Jenny is a Vietnamese immigrant who came to Australia in 1987 following a daring attempt to leave her country by boat. She’s outwitted Communist agents, tough-talked conniving boat captains, and has taught English professionally since she lived in Saigon. We’ll hear all about that – and more – in this multi-part interview.
ON HER ESCAPE ATTEMPT (CONT.)
J: He was coming towards us. My cousin said “Run! Run, Jenny!”
I said: “Don’t run. If you run he’ll know.”
We had muck everywhere. We looked like boat people. But I saw a very kind looking old man, and shouted “Uncle Five! Why didn’t you come and pick us up?”
I gambled. I had nothing to lose. I’d be captured if he didn’t go along with it. But he came through for us.
“Oh yes! We came out and looked for you! Where have you been? You must be starving.”
He took us back to his home and gave us lunch, and let us wash our clothes. He pointed me towards the highway. We went to the group and walked to the road.
The bus conductor noticed us. He was a wicked man.
“You are boat people. Give me all the money you have in your possession or I’ll denounce you. I’ll stop the bus.”
Hold on a minute.
“Do you have a sister? A brother? A grandmother? Look at my auntie! Eighty years old! Do you have somebody like that? Why would you want to do this to us?
I turned to the passengers: “You have family at home. Would you like this man to torture them?”
And they stood up for us and paid for our passage. They said to him: “We will throw you off the bus if you torture this group.”
We got back to the big city and I knocked at the door of one of my students. She fed us and gave us clean clothes. She’s in Seattle now. I visited her twice last month. We had to wait until 1987 to get here.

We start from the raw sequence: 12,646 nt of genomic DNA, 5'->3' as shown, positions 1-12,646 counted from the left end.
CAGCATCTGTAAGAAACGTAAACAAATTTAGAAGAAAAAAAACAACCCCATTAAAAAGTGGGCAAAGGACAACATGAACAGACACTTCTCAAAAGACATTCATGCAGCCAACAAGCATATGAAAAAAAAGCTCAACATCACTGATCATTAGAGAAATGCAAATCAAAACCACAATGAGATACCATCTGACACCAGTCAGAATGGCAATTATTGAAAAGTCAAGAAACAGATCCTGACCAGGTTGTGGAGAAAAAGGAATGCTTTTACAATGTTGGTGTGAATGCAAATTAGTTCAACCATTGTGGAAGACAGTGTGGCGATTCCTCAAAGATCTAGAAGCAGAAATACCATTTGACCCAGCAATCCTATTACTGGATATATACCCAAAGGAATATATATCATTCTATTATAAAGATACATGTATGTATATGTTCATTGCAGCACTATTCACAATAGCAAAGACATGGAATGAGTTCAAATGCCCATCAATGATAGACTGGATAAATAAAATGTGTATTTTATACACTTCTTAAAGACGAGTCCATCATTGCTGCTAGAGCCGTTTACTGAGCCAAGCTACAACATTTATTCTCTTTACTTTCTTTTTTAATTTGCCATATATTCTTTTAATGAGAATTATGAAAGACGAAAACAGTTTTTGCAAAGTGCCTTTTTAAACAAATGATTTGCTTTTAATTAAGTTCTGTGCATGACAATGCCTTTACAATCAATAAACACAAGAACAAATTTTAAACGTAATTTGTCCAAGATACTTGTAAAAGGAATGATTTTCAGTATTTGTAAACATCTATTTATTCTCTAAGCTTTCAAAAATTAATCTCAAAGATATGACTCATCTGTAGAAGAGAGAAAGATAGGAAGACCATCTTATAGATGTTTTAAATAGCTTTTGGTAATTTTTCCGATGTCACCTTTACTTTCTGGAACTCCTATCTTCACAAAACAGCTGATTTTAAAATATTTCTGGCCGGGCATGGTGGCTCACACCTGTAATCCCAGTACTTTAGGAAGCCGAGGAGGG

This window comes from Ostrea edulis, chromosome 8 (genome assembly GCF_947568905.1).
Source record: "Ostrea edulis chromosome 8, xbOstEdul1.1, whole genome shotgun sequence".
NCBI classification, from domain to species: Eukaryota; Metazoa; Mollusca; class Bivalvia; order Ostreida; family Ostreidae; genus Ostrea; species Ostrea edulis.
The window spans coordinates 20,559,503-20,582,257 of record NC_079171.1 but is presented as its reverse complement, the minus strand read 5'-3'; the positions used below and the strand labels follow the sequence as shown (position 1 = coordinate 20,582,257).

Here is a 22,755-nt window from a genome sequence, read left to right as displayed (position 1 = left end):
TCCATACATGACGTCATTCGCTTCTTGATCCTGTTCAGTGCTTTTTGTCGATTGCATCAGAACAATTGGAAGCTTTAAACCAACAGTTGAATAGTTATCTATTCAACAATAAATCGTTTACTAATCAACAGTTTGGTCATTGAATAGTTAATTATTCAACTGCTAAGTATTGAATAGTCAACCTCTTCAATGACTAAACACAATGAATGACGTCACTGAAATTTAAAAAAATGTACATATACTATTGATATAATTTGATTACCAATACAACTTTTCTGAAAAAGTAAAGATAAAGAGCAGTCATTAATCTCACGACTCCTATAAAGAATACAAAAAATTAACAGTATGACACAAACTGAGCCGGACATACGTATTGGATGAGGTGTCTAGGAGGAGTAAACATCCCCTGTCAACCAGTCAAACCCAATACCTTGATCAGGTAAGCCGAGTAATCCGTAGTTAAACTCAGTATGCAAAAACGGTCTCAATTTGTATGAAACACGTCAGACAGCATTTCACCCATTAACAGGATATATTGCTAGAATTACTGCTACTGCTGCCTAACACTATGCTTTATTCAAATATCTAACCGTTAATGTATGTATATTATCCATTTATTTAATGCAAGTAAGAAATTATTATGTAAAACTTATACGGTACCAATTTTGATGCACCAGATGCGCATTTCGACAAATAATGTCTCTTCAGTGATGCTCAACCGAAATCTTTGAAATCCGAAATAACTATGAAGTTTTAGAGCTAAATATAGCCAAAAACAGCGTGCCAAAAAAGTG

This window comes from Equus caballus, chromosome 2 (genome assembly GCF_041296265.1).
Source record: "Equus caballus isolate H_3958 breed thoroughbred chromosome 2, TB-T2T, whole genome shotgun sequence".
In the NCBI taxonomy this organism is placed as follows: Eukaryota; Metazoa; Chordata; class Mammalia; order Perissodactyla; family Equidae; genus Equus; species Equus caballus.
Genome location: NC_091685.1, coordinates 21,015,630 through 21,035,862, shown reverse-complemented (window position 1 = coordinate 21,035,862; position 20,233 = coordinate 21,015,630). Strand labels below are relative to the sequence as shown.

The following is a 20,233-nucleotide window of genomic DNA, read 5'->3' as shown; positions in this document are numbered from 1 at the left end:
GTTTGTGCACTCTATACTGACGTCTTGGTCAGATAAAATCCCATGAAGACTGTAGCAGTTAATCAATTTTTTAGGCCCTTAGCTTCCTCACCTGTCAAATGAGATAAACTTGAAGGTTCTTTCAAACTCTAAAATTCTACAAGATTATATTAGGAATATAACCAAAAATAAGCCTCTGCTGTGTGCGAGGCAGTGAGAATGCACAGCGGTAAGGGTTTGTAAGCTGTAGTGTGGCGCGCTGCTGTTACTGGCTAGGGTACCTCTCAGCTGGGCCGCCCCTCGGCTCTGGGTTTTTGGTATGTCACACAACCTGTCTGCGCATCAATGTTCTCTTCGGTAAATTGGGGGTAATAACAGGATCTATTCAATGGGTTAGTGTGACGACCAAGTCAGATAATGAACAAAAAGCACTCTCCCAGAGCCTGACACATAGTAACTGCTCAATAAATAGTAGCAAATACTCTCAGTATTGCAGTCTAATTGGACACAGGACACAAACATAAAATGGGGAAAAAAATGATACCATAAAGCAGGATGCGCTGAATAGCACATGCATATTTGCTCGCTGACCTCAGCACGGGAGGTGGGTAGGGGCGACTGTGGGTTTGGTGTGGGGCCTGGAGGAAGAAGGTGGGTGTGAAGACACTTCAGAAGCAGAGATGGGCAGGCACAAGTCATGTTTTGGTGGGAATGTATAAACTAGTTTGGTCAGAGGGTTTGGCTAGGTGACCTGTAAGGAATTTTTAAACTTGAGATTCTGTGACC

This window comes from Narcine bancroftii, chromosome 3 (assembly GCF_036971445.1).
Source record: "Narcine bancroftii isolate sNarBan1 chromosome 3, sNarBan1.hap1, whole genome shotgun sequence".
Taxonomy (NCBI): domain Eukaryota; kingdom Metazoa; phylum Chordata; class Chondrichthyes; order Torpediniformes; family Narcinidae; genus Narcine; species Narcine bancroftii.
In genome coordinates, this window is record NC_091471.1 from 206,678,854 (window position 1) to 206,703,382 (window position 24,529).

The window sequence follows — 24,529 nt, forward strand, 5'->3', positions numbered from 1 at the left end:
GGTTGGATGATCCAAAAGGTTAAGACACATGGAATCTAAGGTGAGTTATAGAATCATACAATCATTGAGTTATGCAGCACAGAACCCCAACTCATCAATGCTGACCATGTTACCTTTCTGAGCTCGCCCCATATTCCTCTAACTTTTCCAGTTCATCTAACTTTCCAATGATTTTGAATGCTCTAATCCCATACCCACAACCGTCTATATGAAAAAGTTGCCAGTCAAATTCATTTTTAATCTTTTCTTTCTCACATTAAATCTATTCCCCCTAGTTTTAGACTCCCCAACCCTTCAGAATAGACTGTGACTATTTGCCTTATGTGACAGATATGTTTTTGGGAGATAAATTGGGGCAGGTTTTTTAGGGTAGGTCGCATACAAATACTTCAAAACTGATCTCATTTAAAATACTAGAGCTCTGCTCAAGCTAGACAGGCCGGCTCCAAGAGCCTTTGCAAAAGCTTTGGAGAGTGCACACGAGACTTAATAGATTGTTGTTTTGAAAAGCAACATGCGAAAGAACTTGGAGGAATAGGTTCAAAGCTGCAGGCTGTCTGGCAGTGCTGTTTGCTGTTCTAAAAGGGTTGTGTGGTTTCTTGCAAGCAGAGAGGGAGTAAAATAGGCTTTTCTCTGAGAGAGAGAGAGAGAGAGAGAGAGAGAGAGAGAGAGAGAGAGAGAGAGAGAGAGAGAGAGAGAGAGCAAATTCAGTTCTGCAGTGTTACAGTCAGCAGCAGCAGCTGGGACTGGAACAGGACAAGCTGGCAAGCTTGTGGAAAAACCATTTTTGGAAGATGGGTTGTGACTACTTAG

That time we flew Qantas.
ON LIFE IN SAIGON
J: I came from quite a well-off family. We had many properties. My father ran a lot of different businesses. One of the restaurants he ran is still open in Saigon. But the government took it over, and made the top floor a hotel. It was one of the biggest restaurants in one of the busiest, most up-market streets in Saigon.
He had bakeries … import/export … even night clubs, and bars. A jack of all trades. There was a branch of the import/export company in Hong Kong; my parents were always flying back and forth. I was born in Hong Kong when my mother was checking on the business.
When the country was partitioned in 1954, my father moved his whole factory – all the machines – by ship into the south. When the Communists arrived in Saigon, they took everything that was left behind.
justify;”>L: So you lived in Saigon during the War?
J: What war?
L: The second.
J: Yes. But we didn’t feel the war at all. It was very peaceful. We had a good income. My father sent all my siblings overseas. I was the only one – aside from my younger brothers – who was left behind when the Communists took over in ‘75. I studied teaching. I taught English as a second language. And I helped my parents run the business, keeping an eye out. I had no qualifications, but they trusted my honesty. All the income was by cash…
My younger brother was a Baptist reverend. He looked after a church and an orphanage. That orphanage was bombed by mistake. By Americans. My brother in Hong Kong sponsored my mother, father, and youngest sister. It was very hard for me. My husband had a large family in Vietnam. He didn’t want to go. I divorced him. We had different ambitions – a different plan for our lives.
L: Do you want to see all this before it’s published?
J: No. I’m a person already dressed; I don’t want to look in the mirror.